And so, I found myself beset by deep challenges that shook my confidence and rocked my world. The intensity of some of it was such that there were days when I said to G-d, “If You want me to live here, You will have to carry me.”

And He did. On those days in particular, friends would meet me on the street and say, ” you look marvelous, you positively glow today.”

That’s when I began to think about Sarah, Rivkah, Rachel and Leah, because I knew that if I was glowing, it had to be coming from Above – and that G-d had placed something deep within me that the others were seeing.

I thought of how Sarah Imeinu was unable to conceive until old age; how she gave Hagar as a concubine to Avraham; how Hagar treated her mistress disrespectfully; of the struggles between Yitzchak and Yishmael; and how Sarah’s death was hastened by news of the Akeidah.

I thought of how Rivkah was abducted into Avimelech’s palace, and of the struggle between her sons, Eisav and Yaakov.

I thought of Rachel and Leah’s struggles in competing for Yaakov’s love, and of their pain of infertility. I remembered how Rachel died in childbirth, and called her newborn son Ben Oni, son of my sorrow, which Yaakov changed to Binyamin, son of my right hand.

I had expected to reach the mountaintops of emunah and strength without walking through the valleys of pain. But it was not to be.

Some days, the reach for me to get to the other side of one of the valleys is enormous. On other days, I feel that I have made it across.

I finally understand that the strength and courage, the grace and faith of our matriarchs are present in the everyday Israelis with whom I share my life. I see it in their faces and hear it in the words of the men and women of this country. I saw it during Operation Cast Lead in Gaza, and experienced it in the hospitals when visiting the wounded. The soldiers and their families conveyed such strength, courage, and emunah.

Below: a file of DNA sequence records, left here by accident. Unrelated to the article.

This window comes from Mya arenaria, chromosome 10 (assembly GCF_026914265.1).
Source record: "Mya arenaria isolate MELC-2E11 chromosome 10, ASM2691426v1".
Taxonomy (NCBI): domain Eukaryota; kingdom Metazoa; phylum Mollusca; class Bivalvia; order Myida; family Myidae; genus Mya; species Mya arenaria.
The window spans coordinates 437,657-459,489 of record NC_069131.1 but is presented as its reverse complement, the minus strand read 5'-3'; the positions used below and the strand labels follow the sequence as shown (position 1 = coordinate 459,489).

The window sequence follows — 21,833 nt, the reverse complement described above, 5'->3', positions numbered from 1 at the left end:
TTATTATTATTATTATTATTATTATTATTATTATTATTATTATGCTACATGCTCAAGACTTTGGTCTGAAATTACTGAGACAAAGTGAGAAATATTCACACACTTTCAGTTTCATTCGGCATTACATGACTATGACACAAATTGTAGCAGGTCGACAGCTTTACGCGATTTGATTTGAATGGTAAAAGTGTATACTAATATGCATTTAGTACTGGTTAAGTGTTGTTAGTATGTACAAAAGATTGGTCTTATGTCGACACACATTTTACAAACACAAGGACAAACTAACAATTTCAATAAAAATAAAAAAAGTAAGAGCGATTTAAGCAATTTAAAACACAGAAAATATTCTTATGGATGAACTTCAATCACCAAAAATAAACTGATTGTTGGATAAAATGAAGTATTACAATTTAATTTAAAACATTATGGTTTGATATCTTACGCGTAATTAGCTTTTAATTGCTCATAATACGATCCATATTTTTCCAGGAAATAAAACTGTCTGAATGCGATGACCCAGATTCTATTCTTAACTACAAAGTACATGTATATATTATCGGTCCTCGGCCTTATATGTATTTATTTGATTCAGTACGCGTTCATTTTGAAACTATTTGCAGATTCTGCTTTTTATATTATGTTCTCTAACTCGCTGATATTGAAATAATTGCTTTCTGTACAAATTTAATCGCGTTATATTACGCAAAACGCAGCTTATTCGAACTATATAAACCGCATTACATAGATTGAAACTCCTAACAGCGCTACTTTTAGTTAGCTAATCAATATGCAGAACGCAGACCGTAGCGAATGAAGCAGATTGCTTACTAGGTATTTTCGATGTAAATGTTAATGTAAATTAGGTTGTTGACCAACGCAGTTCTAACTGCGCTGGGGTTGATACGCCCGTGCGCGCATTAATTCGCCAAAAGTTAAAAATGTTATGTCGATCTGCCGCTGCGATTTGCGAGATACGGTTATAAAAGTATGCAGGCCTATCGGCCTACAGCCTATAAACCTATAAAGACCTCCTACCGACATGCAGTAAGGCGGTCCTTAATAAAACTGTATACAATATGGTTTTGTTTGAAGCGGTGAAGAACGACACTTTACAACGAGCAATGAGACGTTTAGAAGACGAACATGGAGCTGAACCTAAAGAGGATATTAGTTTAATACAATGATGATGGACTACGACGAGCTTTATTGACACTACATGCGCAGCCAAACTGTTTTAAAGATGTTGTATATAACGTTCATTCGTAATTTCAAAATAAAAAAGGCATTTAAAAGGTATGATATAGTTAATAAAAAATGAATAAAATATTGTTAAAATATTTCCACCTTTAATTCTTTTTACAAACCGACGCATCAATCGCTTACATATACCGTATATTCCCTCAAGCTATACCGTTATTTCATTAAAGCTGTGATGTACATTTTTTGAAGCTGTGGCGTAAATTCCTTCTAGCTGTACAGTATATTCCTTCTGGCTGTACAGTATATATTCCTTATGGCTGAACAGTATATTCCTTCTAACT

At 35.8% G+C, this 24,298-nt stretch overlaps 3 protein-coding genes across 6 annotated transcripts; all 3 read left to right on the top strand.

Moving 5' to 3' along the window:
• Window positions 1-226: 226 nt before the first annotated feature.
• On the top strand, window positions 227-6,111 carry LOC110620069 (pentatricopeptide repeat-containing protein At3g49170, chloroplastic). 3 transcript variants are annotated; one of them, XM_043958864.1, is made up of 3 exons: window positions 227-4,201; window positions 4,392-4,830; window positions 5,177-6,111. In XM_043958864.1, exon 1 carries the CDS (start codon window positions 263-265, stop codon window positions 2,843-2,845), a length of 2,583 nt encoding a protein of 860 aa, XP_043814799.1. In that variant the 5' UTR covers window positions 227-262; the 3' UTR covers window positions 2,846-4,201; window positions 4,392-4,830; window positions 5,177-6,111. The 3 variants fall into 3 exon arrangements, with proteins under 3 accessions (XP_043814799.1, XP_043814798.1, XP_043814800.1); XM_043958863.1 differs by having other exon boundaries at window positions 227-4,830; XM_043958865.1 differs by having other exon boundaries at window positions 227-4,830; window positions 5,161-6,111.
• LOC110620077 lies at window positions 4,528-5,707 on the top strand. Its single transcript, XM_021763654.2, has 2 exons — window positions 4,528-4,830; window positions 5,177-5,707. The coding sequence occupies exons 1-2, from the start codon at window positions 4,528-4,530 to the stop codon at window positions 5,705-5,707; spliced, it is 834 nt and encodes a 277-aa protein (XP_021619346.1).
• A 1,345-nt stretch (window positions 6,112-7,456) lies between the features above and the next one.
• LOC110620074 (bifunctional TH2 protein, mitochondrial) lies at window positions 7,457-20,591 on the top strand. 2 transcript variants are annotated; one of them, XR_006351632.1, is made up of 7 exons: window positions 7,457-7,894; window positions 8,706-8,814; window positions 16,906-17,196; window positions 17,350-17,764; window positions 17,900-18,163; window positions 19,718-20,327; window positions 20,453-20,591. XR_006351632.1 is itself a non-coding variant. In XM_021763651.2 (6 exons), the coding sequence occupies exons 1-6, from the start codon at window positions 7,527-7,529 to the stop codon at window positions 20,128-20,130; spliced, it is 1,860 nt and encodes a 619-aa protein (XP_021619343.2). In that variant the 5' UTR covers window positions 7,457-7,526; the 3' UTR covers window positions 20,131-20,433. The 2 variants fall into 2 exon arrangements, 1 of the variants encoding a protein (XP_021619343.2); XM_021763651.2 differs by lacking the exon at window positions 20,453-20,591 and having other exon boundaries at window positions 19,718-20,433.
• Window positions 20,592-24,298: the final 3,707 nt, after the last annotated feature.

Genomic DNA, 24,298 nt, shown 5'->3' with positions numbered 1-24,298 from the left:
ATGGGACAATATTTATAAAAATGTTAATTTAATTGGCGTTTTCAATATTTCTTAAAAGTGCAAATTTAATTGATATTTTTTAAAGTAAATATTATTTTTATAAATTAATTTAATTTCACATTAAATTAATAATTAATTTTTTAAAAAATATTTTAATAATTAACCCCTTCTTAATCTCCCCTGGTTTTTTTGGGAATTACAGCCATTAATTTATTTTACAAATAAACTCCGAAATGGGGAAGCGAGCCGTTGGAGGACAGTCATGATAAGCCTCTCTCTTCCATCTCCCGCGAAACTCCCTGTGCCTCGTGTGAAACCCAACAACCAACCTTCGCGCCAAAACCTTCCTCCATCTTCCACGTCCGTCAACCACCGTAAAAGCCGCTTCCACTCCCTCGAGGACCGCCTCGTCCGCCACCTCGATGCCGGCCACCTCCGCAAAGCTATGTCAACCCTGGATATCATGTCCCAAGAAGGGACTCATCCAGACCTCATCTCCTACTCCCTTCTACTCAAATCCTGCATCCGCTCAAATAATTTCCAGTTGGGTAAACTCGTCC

I went to strengthen, but came back strengthened.

I hear it in words of encouragement we give each other during times of crisis, and feel the closeness we experience when someone has been visited with tragedy. I see it in the tender strength of our young men and women. It emanates from unplumbed inner depths, whose roots lie in the long and transcendental history of our people.

I realize that when we come on aliyah, we have to think not only of our goals, but also of the Almighty’s goals for us. And that can really stretch us.

There are still days when G-d has to carry me. But now, when people stop me on the street and tell me I am glowing, I silently thank Hashem, for He has chosen to carry me when I cannot walk.

And these are the seeds of emunah and of learning to walk in the grace and beauty of the matriarchs that I had so longed for.

Printed from: http://www.jewishpress.com/judaism/jewish-columns/lessons-in-emunah/in-the-grace-and-beauty-of-the-matriarchs/2009/09/09/